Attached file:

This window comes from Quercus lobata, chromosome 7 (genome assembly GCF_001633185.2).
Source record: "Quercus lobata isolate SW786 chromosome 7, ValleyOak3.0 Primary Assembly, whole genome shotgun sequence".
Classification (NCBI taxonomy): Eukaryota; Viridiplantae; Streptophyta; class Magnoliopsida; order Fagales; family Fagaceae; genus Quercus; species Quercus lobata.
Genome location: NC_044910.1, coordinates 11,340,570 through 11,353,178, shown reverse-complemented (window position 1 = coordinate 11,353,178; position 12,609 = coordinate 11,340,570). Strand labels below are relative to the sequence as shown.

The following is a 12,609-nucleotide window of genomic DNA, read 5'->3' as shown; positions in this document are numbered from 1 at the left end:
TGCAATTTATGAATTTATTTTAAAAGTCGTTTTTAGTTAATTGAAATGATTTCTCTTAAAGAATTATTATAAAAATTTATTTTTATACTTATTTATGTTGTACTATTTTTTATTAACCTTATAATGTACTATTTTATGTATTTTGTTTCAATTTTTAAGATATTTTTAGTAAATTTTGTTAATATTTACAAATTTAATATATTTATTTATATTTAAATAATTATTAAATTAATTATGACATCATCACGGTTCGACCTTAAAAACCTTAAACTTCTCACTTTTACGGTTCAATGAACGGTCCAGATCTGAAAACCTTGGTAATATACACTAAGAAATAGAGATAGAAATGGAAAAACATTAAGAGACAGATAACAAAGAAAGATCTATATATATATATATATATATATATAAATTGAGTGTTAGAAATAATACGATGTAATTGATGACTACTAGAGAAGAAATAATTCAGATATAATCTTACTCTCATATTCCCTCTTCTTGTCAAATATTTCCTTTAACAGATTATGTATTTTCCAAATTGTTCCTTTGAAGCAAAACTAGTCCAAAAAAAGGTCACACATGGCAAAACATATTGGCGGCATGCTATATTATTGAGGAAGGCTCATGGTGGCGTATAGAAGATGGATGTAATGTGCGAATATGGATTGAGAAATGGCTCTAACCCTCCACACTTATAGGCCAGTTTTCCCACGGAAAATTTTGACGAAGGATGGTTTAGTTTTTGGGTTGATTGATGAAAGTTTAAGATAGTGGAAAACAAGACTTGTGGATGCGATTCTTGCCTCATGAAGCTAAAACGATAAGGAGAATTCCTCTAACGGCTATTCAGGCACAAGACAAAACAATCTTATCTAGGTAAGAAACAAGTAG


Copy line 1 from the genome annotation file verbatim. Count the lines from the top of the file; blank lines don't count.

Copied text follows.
This window comes from Quercus lobata, chromosome 7 (genome assembly GCF_001633185.2).